Dumke was successful in limiting the number of contractors that were hired to expand Oak Lawn’s housing. Per agreement with village officials, individual firms were assigned to build 25-30 homes under the close supervision of village hall. The result of this effort was evident as the first foundation was poured.
Trustees personally met with each hired contractor and offered suggestions as construction proceeded. The people of Oak Lawn were elated to see their representatives working hard to preserve their town’s close-knit sense of identity.
Impressed with this dedication to his hometown and its residents, Dumke was propelled to the mayor’s office in 1961. Though he was now the undisputed figurehead of Oak Lawn, his down-to-earth persona and strong work ethic ensured that he always did what he thought was in the best interest of his supporters.
Throughout the 1960s, Dumke constantly strived to transform his community into the beating heart of Southland. Under his leadership, new senior housing was built for many Oak Lawn retirees. The police and fire departments grew with the addition of new equipment, funding, and volunteers. Village coffers were filled to capacity as more and more people moved to Oak Lawn. By the end of Dumke’s 16- year stint as mayor, population would grow from a mere 8,500 to an over 62,000.
Though his days were filled with board meetings and appointments, Dumke took time out of his busy schedule to give back to the community. As a member of the Lions Club and the local VFW lodge, he was frequently seen chatting with friends and family at local fundraisers. A deeply religious man, Dumke regularly attended Sunday service at St. Raphael’s Episcopal Church located just off Cicero Avenue.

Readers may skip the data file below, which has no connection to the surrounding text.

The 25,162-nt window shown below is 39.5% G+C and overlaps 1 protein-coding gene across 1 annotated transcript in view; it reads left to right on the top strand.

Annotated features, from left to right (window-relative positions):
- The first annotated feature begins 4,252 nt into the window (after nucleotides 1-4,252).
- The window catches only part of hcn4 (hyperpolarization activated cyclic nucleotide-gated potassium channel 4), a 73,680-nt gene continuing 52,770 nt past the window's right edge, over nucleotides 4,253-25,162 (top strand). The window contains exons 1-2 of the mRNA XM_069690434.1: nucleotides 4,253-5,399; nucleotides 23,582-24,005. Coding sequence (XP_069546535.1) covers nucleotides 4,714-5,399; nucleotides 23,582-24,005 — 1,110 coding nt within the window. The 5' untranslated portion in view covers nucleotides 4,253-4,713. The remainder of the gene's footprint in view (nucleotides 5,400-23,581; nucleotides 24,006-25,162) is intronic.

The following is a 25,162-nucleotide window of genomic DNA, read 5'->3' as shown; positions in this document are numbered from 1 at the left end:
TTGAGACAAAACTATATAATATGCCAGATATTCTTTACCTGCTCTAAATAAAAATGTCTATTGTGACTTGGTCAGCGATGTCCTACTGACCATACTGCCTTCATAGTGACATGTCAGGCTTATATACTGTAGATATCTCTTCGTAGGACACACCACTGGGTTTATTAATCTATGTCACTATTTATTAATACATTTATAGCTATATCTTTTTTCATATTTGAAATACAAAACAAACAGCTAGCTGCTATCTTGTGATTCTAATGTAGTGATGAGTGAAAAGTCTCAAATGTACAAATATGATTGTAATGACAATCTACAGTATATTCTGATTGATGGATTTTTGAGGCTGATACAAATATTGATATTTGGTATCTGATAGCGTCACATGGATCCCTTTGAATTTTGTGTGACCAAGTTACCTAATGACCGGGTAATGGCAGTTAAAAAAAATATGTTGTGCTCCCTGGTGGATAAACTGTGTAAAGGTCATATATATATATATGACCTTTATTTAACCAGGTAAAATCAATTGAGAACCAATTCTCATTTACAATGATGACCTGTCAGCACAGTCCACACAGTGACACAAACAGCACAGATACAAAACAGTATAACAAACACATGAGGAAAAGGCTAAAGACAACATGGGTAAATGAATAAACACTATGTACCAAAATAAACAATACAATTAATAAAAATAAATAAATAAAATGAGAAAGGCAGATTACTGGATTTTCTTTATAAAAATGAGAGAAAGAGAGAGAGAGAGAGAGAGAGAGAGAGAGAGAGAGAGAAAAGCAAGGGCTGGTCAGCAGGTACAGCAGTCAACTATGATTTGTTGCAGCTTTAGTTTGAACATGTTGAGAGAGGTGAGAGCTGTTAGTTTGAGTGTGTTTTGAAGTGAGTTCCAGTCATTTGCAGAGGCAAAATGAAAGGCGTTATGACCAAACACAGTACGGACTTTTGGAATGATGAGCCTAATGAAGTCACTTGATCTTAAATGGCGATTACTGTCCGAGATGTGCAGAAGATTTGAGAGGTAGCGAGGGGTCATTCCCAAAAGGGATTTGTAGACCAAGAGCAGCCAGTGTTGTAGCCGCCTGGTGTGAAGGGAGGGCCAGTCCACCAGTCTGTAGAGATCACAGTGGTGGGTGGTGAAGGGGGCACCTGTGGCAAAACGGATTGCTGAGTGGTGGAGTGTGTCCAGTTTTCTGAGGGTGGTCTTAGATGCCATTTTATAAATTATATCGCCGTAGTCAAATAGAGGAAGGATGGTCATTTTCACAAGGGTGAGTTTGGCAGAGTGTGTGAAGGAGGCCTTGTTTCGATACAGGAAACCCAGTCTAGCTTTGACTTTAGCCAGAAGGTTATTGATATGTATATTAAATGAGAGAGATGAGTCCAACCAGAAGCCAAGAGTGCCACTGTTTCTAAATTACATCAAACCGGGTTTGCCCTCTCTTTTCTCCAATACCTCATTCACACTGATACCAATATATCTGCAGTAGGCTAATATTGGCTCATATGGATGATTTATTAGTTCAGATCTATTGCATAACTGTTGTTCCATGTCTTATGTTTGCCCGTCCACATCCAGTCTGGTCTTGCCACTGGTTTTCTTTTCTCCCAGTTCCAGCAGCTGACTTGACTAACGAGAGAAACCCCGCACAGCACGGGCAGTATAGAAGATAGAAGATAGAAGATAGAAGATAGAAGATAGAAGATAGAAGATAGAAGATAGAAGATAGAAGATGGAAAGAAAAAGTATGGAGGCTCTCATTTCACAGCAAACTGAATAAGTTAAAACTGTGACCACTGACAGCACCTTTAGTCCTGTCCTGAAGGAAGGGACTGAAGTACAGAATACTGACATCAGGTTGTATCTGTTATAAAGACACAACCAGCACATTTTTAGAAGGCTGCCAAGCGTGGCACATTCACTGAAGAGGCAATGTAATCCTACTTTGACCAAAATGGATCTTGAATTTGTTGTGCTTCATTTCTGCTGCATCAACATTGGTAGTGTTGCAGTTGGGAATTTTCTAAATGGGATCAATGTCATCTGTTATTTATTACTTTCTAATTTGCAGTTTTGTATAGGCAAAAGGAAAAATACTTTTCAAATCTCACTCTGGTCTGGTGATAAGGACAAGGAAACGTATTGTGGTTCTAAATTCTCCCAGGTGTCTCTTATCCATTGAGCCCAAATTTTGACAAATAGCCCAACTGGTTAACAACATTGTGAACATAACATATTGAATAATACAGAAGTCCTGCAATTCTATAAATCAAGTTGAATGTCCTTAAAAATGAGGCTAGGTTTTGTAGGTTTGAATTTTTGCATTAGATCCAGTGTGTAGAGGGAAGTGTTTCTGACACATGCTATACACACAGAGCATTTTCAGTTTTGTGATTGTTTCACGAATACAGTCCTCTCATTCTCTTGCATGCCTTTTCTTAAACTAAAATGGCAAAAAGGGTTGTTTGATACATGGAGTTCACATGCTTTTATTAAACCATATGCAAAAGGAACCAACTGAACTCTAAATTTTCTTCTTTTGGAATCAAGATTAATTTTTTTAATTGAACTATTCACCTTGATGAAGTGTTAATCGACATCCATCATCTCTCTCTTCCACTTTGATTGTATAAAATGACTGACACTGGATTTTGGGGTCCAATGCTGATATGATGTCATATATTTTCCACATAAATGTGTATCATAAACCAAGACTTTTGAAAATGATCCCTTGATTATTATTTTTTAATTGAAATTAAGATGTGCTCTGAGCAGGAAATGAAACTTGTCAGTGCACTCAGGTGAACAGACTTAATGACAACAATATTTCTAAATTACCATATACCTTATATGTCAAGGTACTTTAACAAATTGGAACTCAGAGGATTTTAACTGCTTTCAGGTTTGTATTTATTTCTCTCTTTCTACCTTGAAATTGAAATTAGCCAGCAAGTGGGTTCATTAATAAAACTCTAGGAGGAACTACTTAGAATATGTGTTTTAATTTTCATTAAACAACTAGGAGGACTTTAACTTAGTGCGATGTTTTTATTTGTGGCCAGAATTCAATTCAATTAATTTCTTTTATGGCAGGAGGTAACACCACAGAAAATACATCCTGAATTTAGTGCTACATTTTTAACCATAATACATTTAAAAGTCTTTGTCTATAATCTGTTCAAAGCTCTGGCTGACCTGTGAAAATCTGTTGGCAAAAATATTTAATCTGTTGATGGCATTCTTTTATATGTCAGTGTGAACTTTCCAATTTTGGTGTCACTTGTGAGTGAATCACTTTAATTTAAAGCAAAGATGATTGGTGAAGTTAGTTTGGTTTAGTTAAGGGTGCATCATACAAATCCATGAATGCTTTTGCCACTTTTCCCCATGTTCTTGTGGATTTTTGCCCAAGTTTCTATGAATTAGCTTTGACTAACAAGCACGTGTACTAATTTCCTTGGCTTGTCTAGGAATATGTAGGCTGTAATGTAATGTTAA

Mayor Dumke jointly held memberships in the Illinois Municipal League, as well as the Northeast Illinois Planning Commission, an organization that oversaw building projects in Worth, Palos, and Orland Park. He authorized the purchase of 90,000 acres of land just south of Chicago for just over $500 million. This deal helped fulfill a Cook County ordinance that required Oak Lawn to provide nine acres of land for every 1,000 residents.
A stalwart member of the Democratic Party, Dumke participated in numerous municipal conferences, in which mayors from across Illinois met to discuss the challenges facing municipal government. Because of his association with leaders in Chicago, Dumke was widely considered by rivals to be a political “boss,” much like Chicago Mayor Richard J. Daley and Illinois Governor Otto Kerner. Angered by being mislabeled as a “yes” man for his supporters, Dumke maintained that he only acted on behalf of those he governed.
Despite several controversies that gripped his final years as mayor, Fred Dumke continued to serve Oak Lawn until he stepped down from office in 1977. After his retirement from politics, he worked for the Hancock Engineering Firm; utilizing the knowledge he gained in office to oversee various building projects across the south suburbs.
Although Oak Lawn’s most prominent citizen passed away in 1991, his impact on the community that surrounds us cannot be overlooked. So next time you’re driving down 95th Street, or visiting the public library, take a moment to say a word of thanks to Fred Dumke, the man that made it all possible.
For more information on Fred Dumke and his impact on Oak Lawn, visit the Local History Room of the Oak Lawn Public Library.